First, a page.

He went, briefly, to a local drama school and then took a job as assistant stage manager with an Arts Council touring company doing Look Back in Anger and She Stoops to Conquer. He went to London and began doing odd jobs at the Royal Court; and then directed D. H. Lawrence's A Collier's Friday Night in 1965. This was the first of a series of productions of Lawrence, Chekhov and Joe Orton which put him in a class with the Court's most original producers, William Gaskill, Anthony Page and Lindsay Anderson. In the Seventies he has also directed plays for the BBC and written three; at least one, Small Change (1976), has a high reputation.

Gill became involved in Riverside when Nick Raynsford, a former councillor concerned with leisure and recreation at Hammersmith, felt that after the closure of the old Lyric Theatre (1968) there was a need for a centre for the performing arts. Gill, a local resident, was asked to be artistic director.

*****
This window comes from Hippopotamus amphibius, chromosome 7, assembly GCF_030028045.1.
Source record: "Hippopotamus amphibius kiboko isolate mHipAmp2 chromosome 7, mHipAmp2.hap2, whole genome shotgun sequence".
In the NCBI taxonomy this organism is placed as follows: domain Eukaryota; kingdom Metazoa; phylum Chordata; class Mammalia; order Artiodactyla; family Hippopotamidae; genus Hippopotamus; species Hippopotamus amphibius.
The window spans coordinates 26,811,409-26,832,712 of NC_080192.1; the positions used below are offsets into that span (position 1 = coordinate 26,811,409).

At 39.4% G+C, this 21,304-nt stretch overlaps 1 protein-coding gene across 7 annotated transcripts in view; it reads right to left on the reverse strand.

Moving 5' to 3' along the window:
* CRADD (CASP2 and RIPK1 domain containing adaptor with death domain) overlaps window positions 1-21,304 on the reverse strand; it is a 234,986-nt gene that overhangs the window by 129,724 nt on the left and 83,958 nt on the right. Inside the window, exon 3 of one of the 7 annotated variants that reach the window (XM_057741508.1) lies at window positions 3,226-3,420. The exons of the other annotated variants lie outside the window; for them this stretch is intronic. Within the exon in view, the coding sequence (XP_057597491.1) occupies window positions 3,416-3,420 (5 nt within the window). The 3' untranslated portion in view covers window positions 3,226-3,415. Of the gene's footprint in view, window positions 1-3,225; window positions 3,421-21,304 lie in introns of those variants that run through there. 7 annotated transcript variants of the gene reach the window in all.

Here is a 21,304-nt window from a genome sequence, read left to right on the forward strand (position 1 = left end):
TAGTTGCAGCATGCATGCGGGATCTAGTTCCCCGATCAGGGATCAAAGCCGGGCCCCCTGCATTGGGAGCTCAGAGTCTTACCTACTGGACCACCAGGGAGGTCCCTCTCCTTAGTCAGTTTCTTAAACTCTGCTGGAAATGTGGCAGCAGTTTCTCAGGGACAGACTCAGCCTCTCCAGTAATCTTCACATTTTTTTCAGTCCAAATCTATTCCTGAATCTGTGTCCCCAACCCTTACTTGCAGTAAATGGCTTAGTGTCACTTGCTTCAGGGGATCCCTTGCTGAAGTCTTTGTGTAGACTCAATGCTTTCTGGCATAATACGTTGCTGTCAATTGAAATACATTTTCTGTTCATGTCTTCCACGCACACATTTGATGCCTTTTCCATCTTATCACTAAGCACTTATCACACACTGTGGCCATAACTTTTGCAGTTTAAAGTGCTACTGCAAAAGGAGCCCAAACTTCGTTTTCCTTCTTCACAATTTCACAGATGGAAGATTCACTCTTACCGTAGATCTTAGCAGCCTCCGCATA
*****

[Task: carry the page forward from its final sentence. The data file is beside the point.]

Is he a director who finds in a few lines the key to a play? "No, I have no gift for extrapolating the whole meaning of a play from a few key phrases. That is very Royal Shakespeare. I do not have an `interpretative' approach. I get to know the play very well and then work with the actors and while I don't want to sound mystical, I don't really know how we arrive at the production we get.

"Initially we spend a lot of time working out a text on which we finally are all agreed. It is rare then that I am in direct conflict with an actor's interpretation. When I do it is appalling. I am not terribly manipulative. I can't spend days deviously trying to get someone to do something. When there is a clash it is unresolved.